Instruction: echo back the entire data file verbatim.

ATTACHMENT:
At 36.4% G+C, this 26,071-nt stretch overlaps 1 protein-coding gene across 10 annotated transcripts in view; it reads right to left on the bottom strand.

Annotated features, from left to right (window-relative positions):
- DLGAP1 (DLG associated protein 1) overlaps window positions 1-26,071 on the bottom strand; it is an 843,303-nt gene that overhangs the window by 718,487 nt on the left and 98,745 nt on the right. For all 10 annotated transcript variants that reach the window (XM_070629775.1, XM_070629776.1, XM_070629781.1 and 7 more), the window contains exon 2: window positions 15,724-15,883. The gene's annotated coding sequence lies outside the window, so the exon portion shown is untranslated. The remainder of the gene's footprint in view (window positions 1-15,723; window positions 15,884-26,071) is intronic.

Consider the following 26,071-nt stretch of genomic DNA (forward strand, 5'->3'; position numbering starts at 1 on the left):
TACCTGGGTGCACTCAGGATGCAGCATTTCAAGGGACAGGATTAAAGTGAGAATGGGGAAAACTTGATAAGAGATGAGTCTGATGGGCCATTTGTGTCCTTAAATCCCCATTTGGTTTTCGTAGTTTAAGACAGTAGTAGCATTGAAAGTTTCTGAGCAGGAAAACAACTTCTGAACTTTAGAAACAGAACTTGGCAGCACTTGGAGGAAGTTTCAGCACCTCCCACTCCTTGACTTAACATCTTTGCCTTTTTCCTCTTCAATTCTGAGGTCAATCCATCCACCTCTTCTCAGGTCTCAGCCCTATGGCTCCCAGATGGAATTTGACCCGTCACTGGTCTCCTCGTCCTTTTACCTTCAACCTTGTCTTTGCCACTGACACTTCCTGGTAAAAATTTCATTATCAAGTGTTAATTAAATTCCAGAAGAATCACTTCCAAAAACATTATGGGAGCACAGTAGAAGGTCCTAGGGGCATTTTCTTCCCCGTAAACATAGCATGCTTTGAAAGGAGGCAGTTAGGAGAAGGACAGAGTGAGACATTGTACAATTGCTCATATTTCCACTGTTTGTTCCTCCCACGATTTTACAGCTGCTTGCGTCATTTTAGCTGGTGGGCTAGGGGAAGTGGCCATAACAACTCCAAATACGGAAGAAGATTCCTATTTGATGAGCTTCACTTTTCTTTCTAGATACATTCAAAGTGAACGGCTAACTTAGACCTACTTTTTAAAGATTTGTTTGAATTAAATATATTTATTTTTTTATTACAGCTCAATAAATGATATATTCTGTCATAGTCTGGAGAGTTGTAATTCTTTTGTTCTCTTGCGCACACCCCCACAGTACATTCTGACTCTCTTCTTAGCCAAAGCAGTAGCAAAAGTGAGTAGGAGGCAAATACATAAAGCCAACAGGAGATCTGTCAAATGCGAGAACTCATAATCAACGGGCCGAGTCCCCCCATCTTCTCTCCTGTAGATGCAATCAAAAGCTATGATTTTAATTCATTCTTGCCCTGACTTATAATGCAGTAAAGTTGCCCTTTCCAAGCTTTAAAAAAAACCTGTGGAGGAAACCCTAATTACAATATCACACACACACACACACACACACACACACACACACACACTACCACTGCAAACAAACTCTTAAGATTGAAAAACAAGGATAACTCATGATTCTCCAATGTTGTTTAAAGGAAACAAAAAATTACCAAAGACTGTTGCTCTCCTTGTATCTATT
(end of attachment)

At 36.4% G+C, this 26,071-nt stretch overlaps 1 protein-coding gene across 10 annotated transcripts in view; it reads right to left on the bottom strand.

Annotated features, from left to right (window-relative positions):
- DLGAP1 (DLG associated protein 1) overlaps window positions 1-26,071 on the bottom strand; it is an 843,303-nt gene that overhangs the window by 718,487 nt on the left and 98,745 nt on the right. For all 10 annotated transcript variants that reach the window (XM_070629775.1, XM_070629776.1, XM_070629781.1 and 7 more), the window contains exon 2: window positions 15,724-15,883. The gene's annotated coding sequence lies outside the window, so the exon portion shown is untranslated. The remainder of the gene's footprint in view (window positions 1-15,723; window positions 15,884-26,071) is intronic.

Consider the following 26,071-nt stretch of genomic DNA (forward strand, 5'->3'; position numbering starts at 1 on the left):
TACCTGGGTGCACTCAGGATGCAGCATTTCAAGGGACAGGATTAAAGTGAGAATGGGGAAAACTTGATAAGAGATGAGTCTGATGGGCCATTTGTGTCCTTAAATCCCCATTTGGTTTTCGTAGTTTAAGACAGTAGTAGCATTGAAAGTTTCTGAGCAGGAAAACAACTTCTGAACTTTAGAAACAGAACTTGGCAGCACTTGGAGGAAGTTTCAGCACCTCCCACTCCTTGACTTAACATCTTTGCCTTTTTCCTCTTCAATTCTGAGGTCAATCCATCCACCTCTTCTCAGGTCTCAGCCCTATGGCTCCCAGATGGAATTTGACCCGTCACTGGTCTCCTCGTCCTTTTACCTTCAACCTTGTCTTTGCCACTGACACTTCCTGGTAAAAATTTCATTATCAAGTGTTAATTAAATTCCAGAAGAATCACTTCCAAAAACATTATGGGAGCACAGTAGAAGGTCCTAGGGGCATTTTCTTCCCCGTAAACATAGCATGCTTTGAAAGGAGGCAGTTAGGAGAAGGACAGAGTGAGACATTGTACAATTGCTCATATTTCCACTGTTTGTTCCTCCCACGATTTTACAGCTGCTTGCGTCATTTTAGCTGGTGGGCTAGGGGAAGTGGCCATAACAACTCCAAATACGGAAGAAGATTCCTATTTGATGAGCTTCACTTTTCTTTCTAGATACATTCAAAGTGAACGGCTAACTTAGACCTACTTTTTAAAGATTTGTTTGAATTAAATATATTTATTTTTTTATTACAGCTCAATAAATGATATATTCTGTCATAGTCTGGAGAGTTGTAATTCTTTTGTTCTCTTGCGCACACCCCCACAGTACATTCTGACTCTCTTCTTAGCCAAAGCAGTAGCAAAAGTGAGTAGGAGGCAAATACATAAAGCCAACAGGAGATCTGTCAAATGCGAGAACTCATAATCAACGGGCCGAGTCCCCCCATCTTCTCTCCTGTAGATGCAATCAAAAGCTATGATTTTAATTCATTCTTGCCCTGACTTATAATGCAGTAAAGTTGCCCTTTCCAAGCTTTAAAAAAAACCTGTGGAGGAAACCCTAATTACAATATCACACACACACACACACACACACACACACACACACACACTACCACTGCAAACAAACTCTTAAGATTGAAAAACAAGGATAACTCATGATTCTCCAATGTTGTTTAAAGGAAACAAAAAATTACCAAAGACTGTTGCTCTCCTTGTATCTATT